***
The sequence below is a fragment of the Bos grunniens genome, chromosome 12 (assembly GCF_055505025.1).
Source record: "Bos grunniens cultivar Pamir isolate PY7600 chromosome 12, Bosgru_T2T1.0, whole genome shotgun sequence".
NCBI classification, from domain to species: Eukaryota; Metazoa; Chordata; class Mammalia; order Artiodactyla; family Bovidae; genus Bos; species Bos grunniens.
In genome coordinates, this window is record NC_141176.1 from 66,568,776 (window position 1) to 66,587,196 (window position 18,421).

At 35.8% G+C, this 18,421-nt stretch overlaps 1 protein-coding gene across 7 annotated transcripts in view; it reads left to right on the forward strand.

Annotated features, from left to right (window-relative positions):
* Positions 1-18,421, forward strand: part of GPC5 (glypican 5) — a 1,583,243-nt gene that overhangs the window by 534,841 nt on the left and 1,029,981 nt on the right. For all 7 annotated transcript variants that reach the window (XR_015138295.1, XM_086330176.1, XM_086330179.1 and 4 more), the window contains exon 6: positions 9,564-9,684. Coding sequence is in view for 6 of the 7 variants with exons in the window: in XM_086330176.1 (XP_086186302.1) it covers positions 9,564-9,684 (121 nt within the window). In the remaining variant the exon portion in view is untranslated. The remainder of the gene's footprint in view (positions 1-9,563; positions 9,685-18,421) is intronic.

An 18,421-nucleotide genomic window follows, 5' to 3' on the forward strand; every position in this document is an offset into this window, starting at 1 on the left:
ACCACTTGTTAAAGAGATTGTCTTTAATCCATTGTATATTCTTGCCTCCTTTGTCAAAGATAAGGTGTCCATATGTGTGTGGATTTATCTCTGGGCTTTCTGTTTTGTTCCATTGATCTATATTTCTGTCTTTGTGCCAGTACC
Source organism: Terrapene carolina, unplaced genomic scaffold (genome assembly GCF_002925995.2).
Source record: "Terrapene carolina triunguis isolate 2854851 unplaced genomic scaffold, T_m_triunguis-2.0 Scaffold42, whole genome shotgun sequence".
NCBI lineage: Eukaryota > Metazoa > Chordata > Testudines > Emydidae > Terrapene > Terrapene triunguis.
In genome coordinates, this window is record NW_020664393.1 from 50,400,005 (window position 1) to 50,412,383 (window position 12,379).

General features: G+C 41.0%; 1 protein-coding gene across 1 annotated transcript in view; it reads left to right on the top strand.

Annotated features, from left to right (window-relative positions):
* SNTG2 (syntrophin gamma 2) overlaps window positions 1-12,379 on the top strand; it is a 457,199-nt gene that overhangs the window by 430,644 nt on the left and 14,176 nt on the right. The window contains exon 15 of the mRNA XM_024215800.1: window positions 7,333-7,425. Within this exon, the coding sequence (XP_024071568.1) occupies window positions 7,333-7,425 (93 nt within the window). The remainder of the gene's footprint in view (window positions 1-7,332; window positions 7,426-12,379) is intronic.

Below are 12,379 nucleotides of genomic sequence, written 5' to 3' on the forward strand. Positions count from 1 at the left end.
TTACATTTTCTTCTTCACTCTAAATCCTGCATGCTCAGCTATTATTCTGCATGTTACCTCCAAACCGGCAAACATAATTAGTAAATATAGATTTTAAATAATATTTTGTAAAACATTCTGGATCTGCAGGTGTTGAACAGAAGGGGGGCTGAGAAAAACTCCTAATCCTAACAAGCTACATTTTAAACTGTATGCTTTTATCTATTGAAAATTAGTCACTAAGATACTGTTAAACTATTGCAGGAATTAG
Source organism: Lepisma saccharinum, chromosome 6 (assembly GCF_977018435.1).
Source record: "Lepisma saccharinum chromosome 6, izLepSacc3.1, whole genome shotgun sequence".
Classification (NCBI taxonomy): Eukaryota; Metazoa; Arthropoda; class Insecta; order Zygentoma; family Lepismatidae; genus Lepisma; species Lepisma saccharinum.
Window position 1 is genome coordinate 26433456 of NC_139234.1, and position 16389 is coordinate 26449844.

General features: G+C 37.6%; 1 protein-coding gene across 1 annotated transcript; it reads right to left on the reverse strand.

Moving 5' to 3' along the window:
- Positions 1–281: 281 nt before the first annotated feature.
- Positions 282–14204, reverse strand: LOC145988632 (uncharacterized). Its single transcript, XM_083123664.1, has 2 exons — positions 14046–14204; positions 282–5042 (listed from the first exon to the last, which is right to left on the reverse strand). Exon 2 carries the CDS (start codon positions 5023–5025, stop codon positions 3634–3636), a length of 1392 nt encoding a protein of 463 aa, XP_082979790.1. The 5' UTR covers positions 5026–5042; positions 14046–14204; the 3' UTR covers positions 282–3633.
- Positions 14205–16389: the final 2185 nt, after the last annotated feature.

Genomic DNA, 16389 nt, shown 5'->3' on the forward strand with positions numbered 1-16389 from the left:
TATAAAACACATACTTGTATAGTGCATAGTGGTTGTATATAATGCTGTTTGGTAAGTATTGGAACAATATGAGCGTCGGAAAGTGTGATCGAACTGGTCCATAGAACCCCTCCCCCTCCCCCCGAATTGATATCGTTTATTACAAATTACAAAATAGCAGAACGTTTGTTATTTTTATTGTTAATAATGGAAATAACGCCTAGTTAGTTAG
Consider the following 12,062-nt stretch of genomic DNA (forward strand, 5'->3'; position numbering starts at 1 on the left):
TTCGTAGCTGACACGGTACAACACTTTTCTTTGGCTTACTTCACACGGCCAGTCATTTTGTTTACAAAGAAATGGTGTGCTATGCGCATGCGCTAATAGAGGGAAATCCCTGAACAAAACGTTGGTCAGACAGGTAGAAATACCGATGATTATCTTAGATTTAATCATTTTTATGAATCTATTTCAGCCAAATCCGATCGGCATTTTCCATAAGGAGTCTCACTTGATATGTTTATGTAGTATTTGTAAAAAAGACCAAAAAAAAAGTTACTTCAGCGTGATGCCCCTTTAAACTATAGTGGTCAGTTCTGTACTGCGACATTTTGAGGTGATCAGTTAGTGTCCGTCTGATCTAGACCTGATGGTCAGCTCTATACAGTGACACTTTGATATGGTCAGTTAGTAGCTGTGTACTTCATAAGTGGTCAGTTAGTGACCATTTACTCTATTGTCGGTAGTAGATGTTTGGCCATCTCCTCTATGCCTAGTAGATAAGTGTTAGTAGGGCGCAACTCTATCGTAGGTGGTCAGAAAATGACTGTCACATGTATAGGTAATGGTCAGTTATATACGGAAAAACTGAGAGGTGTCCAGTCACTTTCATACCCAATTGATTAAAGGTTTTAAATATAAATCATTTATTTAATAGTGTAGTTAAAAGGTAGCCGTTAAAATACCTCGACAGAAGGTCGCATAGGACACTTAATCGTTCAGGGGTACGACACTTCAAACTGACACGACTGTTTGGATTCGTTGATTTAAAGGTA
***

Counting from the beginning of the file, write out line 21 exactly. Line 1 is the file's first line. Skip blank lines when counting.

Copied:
Classification (NCBI taxonomy): Eukaryota; Metazoa; Arthropoda; class Insecta; order Zygentoma; family Lepismatidae; genus Lepisma; species Lepisma saccharinum.